The lesson to learn from last week's Republican primary probably was overshadowed by Jerry Moran's victory for the U.S. Senate over Todd Tiahrt.
Looking only at Moran's narrow win over Tiahrt, the center right appeared to win over the conservative wing of the GOP. Look beneath the surface, and a clear turn to the right occurred. Except for Moran's 20,000-vote win, the center failed to hold in Republican politics on Tuesday.
After a bruising and attack-filled campaign, Moran's victory looked like a triumph for the moderate wing of the GOP. Tiahrt was supported by a who's who of conservative politics: a tea party organization, the National Rifle Association and Sarah Palin. Moran's personal following in the conservative 1st Congressional District, though, was an advantage that Tiahrt could not overcome.
But Moran was one of few center-right candidates who experienced any success on primary night.
In the 1st District, Tim Huelskamp won handily over two more moderate rivals, Tracey Mann and Jim Barnett. Polls had suggested the contest was a three-way race, but in reality the fight for the nomination was no race at all. Barnett and Mann split the centrist vote, which opened the door for the front-running conservative.
In the 4th Congressional District, Mike Pompeo won by an even bigger margin over Wink Hartman and Jean Schodorf, though, like Huelskamp, he failed to win more than 40 percent of the vote. Pompeo and Huelskamp established an early and consistent home on the right, and it paid off for each.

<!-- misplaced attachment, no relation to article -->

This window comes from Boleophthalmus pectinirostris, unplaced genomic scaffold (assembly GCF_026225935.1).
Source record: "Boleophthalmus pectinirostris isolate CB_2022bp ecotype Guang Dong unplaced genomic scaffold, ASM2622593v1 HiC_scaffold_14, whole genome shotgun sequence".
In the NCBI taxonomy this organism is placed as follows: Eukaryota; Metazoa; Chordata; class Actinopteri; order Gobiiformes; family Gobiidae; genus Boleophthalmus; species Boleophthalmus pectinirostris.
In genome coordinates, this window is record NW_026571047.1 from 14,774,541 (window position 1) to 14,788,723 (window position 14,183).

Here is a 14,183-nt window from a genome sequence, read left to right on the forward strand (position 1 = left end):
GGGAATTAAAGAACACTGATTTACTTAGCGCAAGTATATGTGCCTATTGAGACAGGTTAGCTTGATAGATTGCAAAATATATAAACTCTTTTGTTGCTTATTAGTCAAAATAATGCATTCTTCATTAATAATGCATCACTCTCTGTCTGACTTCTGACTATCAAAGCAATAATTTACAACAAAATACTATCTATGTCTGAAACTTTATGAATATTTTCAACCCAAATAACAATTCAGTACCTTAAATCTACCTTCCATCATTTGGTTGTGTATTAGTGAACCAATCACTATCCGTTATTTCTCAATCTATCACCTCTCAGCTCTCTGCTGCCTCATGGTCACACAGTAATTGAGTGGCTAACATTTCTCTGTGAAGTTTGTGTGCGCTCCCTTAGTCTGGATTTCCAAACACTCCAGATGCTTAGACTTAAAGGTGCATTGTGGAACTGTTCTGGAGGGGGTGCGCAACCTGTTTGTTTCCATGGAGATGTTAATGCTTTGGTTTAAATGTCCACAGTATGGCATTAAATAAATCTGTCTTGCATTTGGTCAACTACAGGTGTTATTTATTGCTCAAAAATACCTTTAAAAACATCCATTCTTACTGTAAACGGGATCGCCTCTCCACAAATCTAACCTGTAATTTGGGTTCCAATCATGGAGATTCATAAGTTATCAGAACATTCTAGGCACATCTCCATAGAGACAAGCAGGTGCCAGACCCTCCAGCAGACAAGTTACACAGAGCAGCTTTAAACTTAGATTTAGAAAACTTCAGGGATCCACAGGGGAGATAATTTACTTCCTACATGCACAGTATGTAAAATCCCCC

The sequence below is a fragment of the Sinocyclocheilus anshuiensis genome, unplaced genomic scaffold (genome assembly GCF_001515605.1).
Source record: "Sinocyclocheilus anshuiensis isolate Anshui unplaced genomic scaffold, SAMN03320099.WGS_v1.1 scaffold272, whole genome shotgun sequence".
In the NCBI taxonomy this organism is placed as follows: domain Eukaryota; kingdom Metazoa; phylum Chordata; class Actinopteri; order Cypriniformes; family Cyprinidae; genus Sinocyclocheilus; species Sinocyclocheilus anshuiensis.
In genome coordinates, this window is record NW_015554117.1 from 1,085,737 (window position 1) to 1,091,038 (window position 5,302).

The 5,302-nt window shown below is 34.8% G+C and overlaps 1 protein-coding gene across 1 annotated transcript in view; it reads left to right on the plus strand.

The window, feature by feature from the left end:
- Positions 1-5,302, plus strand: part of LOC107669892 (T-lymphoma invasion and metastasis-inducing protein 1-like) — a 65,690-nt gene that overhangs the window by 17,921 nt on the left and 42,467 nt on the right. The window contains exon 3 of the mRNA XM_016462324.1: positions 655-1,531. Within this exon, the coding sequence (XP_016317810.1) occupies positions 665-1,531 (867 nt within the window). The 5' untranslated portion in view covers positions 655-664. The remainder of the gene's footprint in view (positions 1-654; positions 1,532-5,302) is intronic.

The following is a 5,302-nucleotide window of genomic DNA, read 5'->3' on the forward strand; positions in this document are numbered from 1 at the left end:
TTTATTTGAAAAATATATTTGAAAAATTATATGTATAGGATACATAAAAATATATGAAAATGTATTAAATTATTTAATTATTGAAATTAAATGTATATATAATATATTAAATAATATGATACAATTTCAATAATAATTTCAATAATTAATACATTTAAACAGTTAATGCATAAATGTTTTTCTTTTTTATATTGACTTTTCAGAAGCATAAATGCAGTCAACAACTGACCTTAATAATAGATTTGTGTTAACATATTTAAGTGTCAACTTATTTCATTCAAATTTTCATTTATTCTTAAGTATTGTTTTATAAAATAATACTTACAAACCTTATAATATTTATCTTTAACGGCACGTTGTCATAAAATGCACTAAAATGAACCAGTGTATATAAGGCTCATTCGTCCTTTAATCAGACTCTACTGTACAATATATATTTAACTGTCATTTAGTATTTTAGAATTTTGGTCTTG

Democratic nominee Raj Goyle might make life difficult for Pompeo. But in the end, both districts are likely to send far-right Republicans to Washington, D.C.
In the contest for Cedar Crest, Democratic nominee Tom Holland can look back to 2002 for an example of how a smart Democratic candidate beat a conservative Republican. Sam Brownback is still the prohibitive favorite to win. But to ensure victory, Brownback must establish himself as a conservative who can appeal to the center as well.
Republicans might reap the whirlwind for nominating a far-right conservative in the secretary of state's race. Ron Thornburgh held the position for 15 years, but on his resignation Gov. Mark Parkinson appointed Chris Biggs to the post. Biggs won his primary over Chris Steineger and will face Kris Kobach in the general election.
Kobach had name recognition, but his reputation as the far-right outlier and a disastrous term as state GOP chairman might just hand the secretary of state's position to a Democrat for the first time in a generation.
Kobach's tenure as state GOP chairman was a series of missteps, from an ill-advised loyalty oath to open infighting among the moderate and conservative wings. Most unflattering of all was the sloppy accounting work, which led to Federal Elections Commission investigations that revealed the state party accepted illegal contributions and failed to pay both state and federal taxes. Kobach also was involved in writing Arizona's controversial illegal-immigration bill. Biggs' opposition research has been written for him, which spells trouble for Kobach and the GOP in November.
Despite numerous candidates winning with less than 40 percent of the vote in their races, Kansas Republican voters made a clear step to the right. November will tell if the Republicans can succeed with this conservative shift, or if we will see the history of 2002 repeat itself.